I’m gay. And I play sports. Yet in my hick-filled town in Alberta, Canada, my best friends, teammates, and my brothers on the ice and field tell me that gay guys can’t play sports.
I don’t blame them for their ignorance because until I build up the courage to walk out of the closet with my head held high, they have no idea who they’re really talking to.
Until I finally admitted to myself that I am in fact gay, I was in the exact same mind set as my teammates. The only gay person I had in my life was a fairly distant cousin. He’s great, but fits into the feminine gay stereotypes that don’t fit my mold. I knew myself well enough back then that there was no way I could ever fit into a twinky, skinny, feminine box. I also knew that girls weren’t for me. All of this led to a very confused adolescent. The only constant I had was my sports.
Hockey is my main passion and I’m happiest in the winter. My happiness suddenly died down when my coaches introduced us to the locker room showers. Some gay guys ask me why didn’t I just jump right in and admire, and it’s really not as simple as it seems. You should try not getting aroused in a room full of good-looking naked guys your age. I couldn’t do it. With my lack of bravery came years of mocking.
But everything always went smoothly in the dressing room. I would take the occasional peek and would hear the occasional joke. That was until one incredibly unlucky guy got a boner in the middle of a team shower. I felt bad for him because he was shunned and teased to no end. I was also kind of angry. I wasn’t too far away from coming out until my teammate’s unfortunate boner showed me the ferocity of my peers. The closet doors were now a million miles away.
Trapped and with nowhere to go I began searching on the internet for coming out stories from guys like me. To my disappointment, I couldn’t find anything besides stories of guys who went to arts schools and came out flawlessly or news articles of the boy who committed suicide because of the bullying he endured from his peers and “friends.” None of this was helping me out so I looked for something different.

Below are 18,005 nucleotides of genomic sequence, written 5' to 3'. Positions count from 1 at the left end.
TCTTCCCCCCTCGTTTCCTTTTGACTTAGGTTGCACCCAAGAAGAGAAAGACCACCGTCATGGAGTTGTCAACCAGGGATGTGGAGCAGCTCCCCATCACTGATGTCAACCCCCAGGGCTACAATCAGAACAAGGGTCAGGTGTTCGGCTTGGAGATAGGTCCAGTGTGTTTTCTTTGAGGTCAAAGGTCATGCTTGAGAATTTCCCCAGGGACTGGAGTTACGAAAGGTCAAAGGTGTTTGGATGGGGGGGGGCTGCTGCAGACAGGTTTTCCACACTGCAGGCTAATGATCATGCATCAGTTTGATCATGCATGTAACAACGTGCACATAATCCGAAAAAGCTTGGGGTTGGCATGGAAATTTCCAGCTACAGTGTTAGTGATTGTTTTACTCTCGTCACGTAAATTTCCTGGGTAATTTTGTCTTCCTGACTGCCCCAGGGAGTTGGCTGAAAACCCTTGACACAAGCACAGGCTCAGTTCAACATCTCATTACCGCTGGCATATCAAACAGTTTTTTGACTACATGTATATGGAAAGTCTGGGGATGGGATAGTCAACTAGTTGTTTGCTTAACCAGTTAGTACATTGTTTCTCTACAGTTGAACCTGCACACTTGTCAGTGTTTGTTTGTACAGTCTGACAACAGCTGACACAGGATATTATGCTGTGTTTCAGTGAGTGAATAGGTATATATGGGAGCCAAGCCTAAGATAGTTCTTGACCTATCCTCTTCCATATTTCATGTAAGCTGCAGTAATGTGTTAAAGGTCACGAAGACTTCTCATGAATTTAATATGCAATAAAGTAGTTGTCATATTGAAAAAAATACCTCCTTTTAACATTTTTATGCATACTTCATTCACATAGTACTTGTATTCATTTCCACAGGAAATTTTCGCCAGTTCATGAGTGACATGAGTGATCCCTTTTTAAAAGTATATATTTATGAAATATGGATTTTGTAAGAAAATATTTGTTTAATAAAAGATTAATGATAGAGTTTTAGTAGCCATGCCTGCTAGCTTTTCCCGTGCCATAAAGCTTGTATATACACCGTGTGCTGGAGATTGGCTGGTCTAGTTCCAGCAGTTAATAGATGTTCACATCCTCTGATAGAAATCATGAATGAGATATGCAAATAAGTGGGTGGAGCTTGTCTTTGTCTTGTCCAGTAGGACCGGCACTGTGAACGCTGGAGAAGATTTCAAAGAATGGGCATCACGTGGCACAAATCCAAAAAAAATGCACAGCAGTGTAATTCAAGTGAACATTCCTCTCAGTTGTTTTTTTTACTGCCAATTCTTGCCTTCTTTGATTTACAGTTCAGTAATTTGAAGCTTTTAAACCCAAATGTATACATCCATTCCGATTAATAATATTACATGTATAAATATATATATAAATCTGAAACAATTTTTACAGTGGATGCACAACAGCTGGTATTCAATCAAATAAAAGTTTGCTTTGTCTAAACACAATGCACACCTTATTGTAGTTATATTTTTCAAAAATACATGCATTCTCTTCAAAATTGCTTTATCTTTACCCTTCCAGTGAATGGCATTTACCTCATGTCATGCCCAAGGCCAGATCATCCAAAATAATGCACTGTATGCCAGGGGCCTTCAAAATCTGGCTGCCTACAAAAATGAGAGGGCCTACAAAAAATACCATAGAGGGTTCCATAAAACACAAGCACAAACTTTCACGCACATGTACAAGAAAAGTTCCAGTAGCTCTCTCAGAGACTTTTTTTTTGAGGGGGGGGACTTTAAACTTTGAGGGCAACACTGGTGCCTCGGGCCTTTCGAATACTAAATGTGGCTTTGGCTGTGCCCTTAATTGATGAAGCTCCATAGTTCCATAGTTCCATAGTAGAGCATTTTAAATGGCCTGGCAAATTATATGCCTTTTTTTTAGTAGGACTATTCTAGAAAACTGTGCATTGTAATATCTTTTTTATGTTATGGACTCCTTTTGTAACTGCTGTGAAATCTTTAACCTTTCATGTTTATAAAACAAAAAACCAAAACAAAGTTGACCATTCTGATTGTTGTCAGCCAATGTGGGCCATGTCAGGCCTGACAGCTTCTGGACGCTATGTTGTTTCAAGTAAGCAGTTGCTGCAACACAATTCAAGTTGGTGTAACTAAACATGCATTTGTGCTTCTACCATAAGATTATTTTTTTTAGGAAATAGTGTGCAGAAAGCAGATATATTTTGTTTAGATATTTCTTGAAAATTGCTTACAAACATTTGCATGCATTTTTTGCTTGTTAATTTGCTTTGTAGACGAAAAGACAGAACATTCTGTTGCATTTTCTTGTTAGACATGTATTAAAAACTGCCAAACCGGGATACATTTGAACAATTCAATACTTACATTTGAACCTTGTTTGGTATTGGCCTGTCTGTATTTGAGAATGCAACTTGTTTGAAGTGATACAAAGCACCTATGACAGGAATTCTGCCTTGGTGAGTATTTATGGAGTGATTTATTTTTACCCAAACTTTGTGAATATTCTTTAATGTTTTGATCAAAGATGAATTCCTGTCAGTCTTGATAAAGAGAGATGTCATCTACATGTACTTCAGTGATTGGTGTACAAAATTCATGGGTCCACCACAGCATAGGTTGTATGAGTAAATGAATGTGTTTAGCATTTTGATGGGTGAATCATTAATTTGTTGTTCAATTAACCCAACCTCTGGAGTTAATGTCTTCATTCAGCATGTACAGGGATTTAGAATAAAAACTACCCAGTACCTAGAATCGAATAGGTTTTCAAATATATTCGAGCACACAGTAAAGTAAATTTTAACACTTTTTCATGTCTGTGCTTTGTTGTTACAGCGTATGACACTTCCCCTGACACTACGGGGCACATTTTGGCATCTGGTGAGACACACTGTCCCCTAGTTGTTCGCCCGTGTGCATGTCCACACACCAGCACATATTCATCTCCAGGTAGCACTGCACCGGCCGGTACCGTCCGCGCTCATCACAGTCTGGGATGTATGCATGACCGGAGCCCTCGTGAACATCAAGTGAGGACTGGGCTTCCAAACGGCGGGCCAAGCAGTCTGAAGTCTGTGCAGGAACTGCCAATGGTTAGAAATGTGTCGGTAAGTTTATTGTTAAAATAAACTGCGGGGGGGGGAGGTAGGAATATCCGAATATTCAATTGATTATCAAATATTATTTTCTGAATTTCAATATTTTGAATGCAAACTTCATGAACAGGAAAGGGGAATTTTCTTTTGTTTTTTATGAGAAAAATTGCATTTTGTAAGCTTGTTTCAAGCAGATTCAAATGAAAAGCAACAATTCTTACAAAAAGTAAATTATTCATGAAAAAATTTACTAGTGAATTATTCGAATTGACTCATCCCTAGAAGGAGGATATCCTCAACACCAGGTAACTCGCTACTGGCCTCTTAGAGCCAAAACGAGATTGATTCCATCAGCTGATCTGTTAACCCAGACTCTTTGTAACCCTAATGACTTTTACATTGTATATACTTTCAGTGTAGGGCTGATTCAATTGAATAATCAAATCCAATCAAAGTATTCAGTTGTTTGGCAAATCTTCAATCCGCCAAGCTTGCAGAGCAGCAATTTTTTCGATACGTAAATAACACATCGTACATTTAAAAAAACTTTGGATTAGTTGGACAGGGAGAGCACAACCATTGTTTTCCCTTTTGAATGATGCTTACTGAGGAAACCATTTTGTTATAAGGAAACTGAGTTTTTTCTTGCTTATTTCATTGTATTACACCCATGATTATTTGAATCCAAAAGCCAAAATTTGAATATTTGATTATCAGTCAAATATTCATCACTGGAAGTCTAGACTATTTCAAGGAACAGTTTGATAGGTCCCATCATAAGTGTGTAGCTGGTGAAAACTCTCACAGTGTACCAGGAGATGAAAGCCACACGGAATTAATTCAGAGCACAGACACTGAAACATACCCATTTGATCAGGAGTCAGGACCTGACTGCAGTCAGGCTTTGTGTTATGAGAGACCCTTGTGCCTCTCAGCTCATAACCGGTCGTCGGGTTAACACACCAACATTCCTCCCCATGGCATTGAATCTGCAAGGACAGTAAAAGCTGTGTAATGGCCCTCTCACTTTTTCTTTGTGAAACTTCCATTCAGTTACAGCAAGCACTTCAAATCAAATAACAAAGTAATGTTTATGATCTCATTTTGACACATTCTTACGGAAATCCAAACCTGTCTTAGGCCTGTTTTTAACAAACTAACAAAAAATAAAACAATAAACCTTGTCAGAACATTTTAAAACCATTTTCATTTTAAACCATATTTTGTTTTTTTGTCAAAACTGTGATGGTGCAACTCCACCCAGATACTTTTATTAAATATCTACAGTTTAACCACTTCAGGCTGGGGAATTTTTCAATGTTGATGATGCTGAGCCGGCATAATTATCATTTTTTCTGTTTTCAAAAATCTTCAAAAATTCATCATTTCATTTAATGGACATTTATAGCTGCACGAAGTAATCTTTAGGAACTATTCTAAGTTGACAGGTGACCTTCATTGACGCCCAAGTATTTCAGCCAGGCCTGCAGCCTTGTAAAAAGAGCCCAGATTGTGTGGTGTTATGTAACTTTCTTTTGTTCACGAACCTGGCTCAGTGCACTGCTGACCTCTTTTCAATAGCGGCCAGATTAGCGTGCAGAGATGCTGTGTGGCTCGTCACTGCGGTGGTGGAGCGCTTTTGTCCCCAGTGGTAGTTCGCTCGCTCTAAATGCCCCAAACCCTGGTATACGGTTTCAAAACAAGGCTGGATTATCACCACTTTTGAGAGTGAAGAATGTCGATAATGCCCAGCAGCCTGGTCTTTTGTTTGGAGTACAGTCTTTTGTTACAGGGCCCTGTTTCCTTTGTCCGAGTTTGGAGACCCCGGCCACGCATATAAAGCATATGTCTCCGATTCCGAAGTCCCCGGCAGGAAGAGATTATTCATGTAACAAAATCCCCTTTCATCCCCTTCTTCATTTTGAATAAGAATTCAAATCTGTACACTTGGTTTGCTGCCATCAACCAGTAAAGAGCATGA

I eventually found gay athletes on Twitter that were the opposite of the stereotype I was told I had to conform to and my eyes were opened up to a totally different gay guy, the gay guy who would disprove my mocking friends cruel and dismissive attitudes. This was who I wanted to be.
Twitter has become my way of expressing the feelings I’ve stuffed deep down in a titanium safe for years. I’ve opened up and my Twitter is my full personality. Meeting gay guys who have played hockey or rugby or any other sport allowed me to feel finally not alone.
In the four months since first clicking the sign up button, I have come out to 10 people close to me. Three of those people were guys on my team. Although they sometimes bug me about my being gay and I have to remind them I can still beat them up, they are accepting of me. I now feel like I am slowly but surely coming out through the locker room doors.
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image via Flickr user ipdegirl